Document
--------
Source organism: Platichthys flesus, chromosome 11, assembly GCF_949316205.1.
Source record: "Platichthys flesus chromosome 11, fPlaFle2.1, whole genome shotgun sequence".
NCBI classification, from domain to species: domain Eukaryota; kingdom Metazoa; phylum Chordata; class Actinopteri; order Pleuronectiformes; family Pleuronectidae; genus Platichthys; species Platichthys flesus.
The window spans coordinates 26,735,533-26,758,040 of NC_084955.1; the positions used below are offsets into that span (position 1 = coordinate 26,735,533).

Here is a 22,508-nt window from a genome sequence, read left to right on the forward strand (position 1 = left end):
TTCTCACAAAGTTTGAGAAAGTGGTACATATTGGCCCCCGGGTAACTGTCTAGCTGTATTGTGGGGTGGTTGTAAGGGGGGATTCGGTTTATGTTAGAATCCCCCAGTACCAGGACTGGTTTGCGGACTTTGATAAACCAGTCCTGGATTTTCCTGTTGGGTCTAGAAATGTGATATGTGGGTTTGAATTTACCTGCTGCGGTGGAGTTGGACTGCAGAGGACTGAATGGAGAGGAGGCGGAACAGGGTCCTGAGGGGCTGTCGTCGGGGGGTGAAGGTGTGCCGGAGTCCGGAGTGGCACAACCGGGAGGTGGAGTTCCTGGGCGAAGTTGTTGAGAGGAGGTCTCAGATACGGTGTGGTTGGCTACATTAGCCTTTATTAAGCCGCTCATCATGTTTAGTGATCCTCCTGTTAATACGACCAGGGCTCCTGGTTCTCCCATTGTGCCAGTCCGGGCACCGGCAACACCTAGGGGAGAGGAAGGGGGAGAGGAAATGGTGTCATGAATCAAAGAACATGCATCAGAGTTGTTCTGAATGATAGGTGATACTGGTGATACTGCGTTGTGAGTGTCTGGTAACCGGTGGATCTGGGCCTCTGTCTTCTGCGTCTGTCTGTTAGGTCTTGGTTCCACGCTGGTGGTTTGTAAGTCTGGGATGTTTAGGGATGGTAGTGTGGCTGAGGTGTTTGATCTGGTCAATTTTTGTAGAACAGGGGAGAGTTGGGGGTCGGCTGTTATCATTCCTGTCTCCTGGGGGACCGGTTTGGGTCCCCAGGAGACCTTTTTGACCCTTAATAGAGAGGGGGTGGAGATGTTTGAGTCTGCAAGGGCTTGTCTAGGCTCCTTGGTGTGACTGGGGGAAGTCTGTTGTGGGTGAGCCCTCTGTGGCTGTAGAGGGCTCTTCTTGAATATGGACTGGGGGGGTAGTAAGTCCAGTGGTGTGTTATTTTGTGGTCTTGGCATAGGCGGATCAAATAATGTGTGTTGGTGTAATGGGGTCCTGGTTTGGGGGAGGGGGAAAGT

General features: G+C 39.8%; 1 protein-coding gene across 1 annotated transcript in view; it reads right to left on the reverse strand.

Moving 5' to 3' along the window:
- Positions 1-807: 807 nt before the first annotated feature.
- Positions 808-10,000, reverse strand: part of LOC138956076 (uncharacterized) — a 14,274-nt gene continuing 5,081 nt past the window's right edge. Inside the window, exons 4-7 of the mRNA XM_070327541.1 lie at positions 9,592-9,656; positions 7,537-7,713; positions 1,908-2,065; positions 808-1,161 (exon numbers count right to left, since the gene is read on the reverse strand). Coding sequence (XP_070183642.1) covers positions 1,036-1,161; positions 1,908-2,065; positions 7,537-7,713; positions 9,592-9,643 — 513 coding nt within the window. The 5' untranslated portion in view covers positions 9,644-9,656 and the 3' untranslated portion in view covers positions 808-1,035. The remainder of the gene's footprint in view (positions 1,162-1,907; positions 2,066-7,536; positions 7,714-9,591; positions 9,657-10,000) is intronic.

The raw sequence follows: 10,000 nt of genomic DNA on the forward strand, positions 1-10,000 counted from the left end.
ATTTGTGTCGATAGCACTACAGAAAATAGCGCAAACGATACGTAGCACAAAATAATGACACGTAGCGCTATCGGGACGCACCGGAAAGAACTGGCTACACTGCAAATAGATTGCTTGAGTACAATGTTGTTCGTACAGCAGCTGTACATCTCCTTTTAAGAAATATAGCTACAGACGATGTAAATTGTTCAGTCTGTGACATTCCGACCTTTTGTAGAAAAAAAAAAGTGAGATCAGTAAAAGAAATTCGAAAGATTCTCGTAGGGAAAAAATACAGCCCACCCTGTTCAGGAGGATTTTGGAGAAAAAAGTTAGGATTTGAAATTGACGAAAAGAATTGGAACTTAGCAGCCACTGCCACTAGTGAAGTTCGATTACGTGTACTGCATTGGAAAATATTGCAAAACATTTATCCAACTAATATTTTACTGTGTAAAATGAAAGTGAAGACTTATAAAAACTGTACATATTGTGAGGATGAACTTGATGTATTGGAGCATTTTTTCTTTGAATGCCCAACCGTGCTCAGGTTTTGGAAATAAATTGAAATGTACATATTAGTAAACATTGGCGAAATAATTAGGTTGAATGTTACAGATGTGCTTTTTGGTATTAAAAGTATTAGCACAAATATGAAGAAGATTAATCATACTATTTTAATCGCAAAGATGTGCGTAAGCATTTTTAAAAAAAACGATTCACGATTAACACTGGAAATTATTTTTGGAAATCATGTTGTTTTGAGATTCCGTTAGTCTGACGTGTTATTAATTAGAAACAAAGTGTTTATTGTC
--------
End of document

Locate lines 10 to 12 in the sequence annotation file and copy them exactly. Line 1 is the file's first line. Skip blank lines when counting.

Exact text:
- Positions 808-10,000, reverse strand: part of LOC138956076 (uncharacterized) — a 14,274-nt gene continuing 5,081 nt past the window's right edge. Inside the window, exons 4-7 of the mRNA XM_070327541.1 lie at positions 9,592-9,656; positions 7,537-7,713; positions 1,908-2,065; positions 808-1,161 (exon numbers count right to left, since the gene is read on the reverse strand). Coding sequence (XP_070183642.1) covers positions 1,036-1,161; positions 1,908-2,065; positions 7,537-7,713; positions 9,592-9,643 — 513 coding nt within the window. The 5' untranslated portion in view covers positions 9,644-9,656 and the 3' untranslated portion in view covers positions 808-1,035. The remainder of the gene's footprint in view (positions 1,162-1,907; positions 2,066-7,536; positions 7,714-9,591; positions 9,657-10,000) is intronic.

The raw sequence follows: 10,000 nt of genomic DNA on the forward strand, positions 1-10,000 counted from the left end.
ATTTGTGTCGATAGCACTACAGAAAATAGCGCAAACGATACGTAGCACAAAATAATGACACGTAGCGCTATCGGGACGCACCGGAAAGAACTGGCTACACTGCAAATAGATTGCTTGAGTACAATGTTGTTCGTACAGCAGCTGTACATCTCCTTTTAAGAAATATAGCTACAGACGATGTAAATTGTTCAGTCTGTGACATTCCGACCTTTTGTAGAAAAAAAAAAGTGAGATCAGTAAAAGAAATTCGAAAGATTCTCGTAGGGAAAAAATACAGCCCACCCTGTTCAGGAGGATTTTGGAGAAAAAAGTTAGGATTTGAAATTGACGAAAAGAATTGGAACTTAGCAGCCACTGCCACTAGTGAAGTTCGATTACGTGTACTGCATTGGAAAATATTGCAAAACATTTATCCAACTAATATTTTACTGTGTAAAATGAAAGTGAAGACTTATAAAAACTGTACATATTGTGAGGATGAACTTGATGTATTGGAGCATTTTTTCTTTGAATGCCCAACCGTGCTCAGGTTTTGGAAATAAATTGAAATGTACATATTAGTAAACATTGGCGAAATAATTAGGTTGAATGTTACAGATGTGCTTTTTGGTATTAAAAGTATTAGCACAAATATGAAGAAGATTAATCATACTATTTTAATCGCAAAGATGTGCGTAAGCATTTTTAAAAAAAACGATTCACGATTAACACTGGAAATTATTTTTGGAAATCATGTTGTTTTGAGATTCCGTTAGTCTGACGTGTTATTAATTAGAAACAAAGTGTTTATTGTC